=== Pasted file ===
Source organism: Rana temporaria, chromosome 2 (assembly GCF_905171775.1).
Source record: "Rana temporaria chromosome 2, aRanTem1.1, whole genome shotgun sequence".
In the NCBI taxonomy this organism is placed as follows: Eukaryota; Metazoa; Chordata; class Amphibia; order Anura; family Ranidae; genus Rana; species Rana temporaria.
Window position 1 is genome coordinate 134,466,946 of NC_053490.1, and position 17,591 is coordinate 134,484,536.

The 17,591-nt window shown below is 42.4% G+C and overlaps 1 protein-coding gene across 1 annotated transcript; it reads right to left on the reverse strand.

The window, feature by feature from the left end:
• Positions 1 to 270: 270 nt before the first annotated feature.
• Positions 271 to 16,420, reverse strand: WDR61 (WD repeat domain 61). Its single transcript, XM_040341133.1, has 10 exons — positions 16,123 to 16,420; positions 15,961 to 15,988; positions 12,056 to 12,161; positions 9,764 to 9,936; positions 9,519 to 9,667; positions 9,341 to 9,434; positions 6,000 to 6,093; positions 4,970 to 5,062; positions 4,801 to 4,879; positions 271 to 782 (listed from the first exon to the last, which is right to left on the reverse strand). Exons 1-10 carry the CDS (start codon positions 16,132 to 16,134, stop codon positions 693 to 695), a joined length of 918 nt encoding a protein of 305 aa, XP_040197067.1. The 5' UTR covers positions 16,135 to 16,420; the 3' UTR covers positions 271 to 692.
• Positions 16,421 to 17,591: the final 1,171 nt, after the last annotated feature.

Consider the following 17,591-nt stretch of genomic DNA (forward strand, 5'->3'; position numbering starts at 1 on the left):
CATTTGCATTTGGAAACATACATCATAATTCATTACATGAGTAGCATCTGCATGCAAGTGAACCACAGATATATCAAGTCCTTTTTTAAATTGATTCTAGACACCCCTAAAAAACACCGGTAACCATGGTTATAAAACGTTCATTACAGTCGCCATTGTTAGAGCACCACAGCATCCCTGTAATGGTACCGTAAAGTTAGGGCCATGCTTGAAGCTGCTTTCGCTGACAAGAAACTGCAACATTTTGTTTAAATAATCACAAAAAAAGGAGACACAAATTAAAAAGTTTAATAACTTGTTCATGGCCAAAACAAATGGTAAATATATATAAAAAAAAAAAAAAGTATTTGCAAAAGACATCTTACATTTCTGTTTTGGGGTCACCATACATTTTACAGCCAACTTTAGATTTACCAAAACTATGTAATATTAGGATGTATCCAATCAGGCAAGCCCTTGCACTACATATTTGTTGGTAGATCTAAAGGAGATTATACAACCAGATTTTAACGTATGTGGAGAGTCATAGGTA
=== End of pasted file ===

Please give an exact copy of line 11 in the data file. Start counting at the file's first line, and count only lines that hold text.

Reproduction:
CATTTGCATTTGGAAACATACATCATAATTCATTACATGAGTAGCATCTGCATGCAAGTGAACCACAGATATATCAAGTCCTTTTTTAAATTGATTCTAGACACCCCTAAAAAACACCGGTAACCATGGTTATAAAACGTTCATTACAGTCGCCATTGTTAGAGCACCACAGCATCCCTGTAATGGTACCGTAAAGTTAGGGCCATGCTTGAAGCTGCTTTCGCTGACAAGAAACTGCAACATTTTGTTTAAATAATCACAAAAAAAGGAGACACAAATTAAAAAGTTTAATAACTTGTTCATGGCCAAAACAAATGGTAAATATATATAAAAAAAAAAAAAAGTATTTGCAAAAGACATCTTACATTTCTGTTTTGGGGTCACCATACATTTTACAGCCAACTTTAGATTTACCAAAACTATGTAATATTAGGATGTATCCAATCAGGCAAGCCCTTGCACTACATATTTGTTGGTAGATCTAAAGGAGATTATACAACCAGATTTTAACGTATGTGGAGAGTCATAGGTA